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What's The Air Forecast?

Activity 5 (Explain): O3 Oh My! Getting to Know Ozone

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Activity Summary

This shorter activity begins an opportunity for students to share what they know or have heard about ozone. After this, they watch a video and interpret an infographic to build their background knowledge about ozone. Students organize their understanding using a Venn diagram about different forms of ozone.

Activity Objectives & Materials

Approximate Time: 30 minutes

Objectives:

  • Students will understand what ozone is from both a general and chemical perspective

  • Students will understand the different between beneficial (stratospheric) and harmful (tropospheric) ozone

 

Materials:

  • Computer & projector

  • Speakers (for video)

  • Student computers (optional)

Handouts:

  • Ozone: Good up High, Bad Nearby Venn diagram

Standards Connection

DCI: ESS 3.C – Human Impacts on Earth’s Systems

DCI: ESS2.D – Weather & Climate

SEP: Obtaining, Evaluating, and Communicating Information

 

Warm-up

Primary air pollutants are pollutants that are released directly into the air from pollution sources. Ozone is not a primary pollutant, it is a secondary pollutant. Based on what you learned yesterday, why do you think ozone is called a secondary pollutant?

  • Ozone is a secondary pollutant because it is formed from a chemical reaction between different primary pollutants

  • The purpose of this warmup is to reinforce the idea that ozone is not emitted directly. This can be confusing for students, so it is worth emphasizing.

 

1. Frame the Activity

Tell students that now that they know that ground-level ozone was the cause of the haze in Washington on the Code Red day, we need to learn more about it as a pollutant. By learning where it comes from, we can work on ways to predict and prevent bad ozone days in the future. Today they’re going to study ozone in more depth to see what they can uncover.

 

2. What Do You Think?

Prepare a piece of chart paper (or a place on the board) to record student responses for this part of the activity. Then ask students what they know about ozone. Some may have heard about it, and it may be new to others. Record each answer on the board where all students can see. If students get stuck, prompt them with questions such as: “Is ozone good or bad?”, or “Where does ozone come from?” Don’t tell students which statements are accurate or inaccurate, just focus on letting them share. When students are finished sharing, tell them that you will come back to this list later as a class to see what they’ve learned.

 

The purpose of this part of the activity is to activate students’ background knowledge, and to see what students know about ozone. Students may have heard of the ozone layer before, and it is important to begin helping them to differentiate between ground-level ozone and stratospheric ozone.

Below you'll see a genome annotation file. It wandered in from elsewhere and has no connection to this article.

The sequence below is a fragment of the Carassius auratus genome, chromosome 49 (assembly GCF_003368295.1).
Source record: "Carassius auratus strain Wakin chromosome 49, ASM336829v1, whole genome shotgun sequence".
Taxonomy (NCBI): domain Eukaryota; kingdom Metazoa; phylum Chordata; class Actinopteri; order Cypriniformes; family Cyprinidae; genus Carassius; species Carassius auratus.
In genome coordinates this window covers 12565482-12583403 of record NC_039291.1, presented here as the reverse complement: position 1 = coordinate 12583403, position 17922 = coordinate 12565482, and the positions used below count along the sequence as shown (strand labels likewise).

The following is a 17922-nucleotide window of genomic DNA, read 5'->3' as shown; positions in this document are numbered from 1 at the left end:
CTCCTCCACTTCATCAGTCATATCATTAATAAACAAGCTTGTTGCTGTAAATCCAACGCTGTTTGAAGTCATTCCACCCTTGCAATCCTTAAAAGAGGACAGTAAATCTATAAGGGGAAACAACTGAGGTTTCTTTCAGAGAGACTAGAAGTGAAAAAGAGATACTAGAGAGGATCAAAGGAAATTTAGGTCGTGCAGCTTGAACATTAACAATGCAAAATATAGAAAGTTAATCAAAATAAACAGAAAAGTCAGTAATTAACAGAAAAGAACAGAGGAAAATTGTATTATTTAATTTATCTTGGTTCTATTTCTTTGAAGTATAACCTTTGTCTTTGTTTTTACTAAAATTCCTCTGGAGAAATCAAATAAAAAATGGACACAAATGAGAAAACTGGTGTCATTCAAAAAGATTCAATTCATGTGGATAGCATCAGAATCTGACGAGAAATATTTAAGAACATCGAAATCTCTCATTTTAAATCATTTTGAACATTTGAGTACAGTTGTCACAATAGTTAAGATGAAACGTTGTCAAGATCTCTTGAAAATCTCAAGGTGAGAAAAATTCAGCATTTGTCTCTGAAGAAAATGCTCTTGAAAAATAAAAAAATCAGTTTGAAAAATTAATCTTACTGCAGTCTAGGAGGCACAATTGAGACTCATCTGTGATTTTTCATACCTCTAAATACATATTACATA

3. Ozone: Good Up High, Bad Nearby

Hand out the ozone Venn diagram “Ozone: Good Up High, Bad Nearby” for students to take notes during the ozone video, and give students some time to consider what information they are looking for. Show them the video Ground Level Ozone: What is It?  (below) or have them watch it using student computers. You may want to show it twice so students can fill in additional information on their graphic organizers. After they have finished, review the information on the graphic organizer to clear up any student misconceptions.

DifferentiationFor advanced students: Give students a blank Venn diagram, have them take their own notes from the video, and then organize them using the diagram

 

4. Connecting Ozone to Emissions

Show students the graphic below from the US EPA.

EPA Ozone Graphic.jpg

Have students read the graphic and look at the pictures. Use the graphic to help strengthen the fact for students that ozone does not come directly from pollution sources like factories and power plants. Instead, the chemicals that come from these sources react using sunlight and heat to make ozone. Afterwards, have students add any additional information to the Venn diagram that is helpful.

5. I Used To Think, But Now I Think

Return to the “What Do You Think?” activity from the beginning of the lesson. Go through each of the statements you wrote down, and have students decide if it is true, partially true, or not true. If it is only partially true, have students turn to a partner and fix the statement by saying, “I used to think…<then the statement> but now I think…<what they’ve learned now>”. For example:

  • I used to think that ozone was bad for you, but now I think that only some ozone is bad for you and some is good for you.

  • I used to think that ozone was a layer high in the sky, but now I think that ozone can also be low to the ground.

 

Students can also add new statements if they want to show what they’ve learned during this activity.

Teacher Tip: Use the “I used to think…” part of the activity to prepare students to complete the formative assessment on the next page.

6. Formative Assessment

Have students return to their Investigation Trackers to add what they’ve learned about ozone. Key ideas:

  • There are two kinds of ozone: ground-level ozone and stratospheric ozone

  • Ground-level ozone (tropospheric) is a harmful pollutant that can hurt people’s lungs and damage crops

  • Stratospheric ozone (in the ozone layer) protects Earth from harmful radiation

  • Ground-level ozone is formed when certain kinds of air pollution react with heat and sunlight

  • You can prevent ozone from forming by using less electricity and driving less

 

Teacher Tip: Checking students’ completed Venn diagrams is another way to assess their understanding of ozone.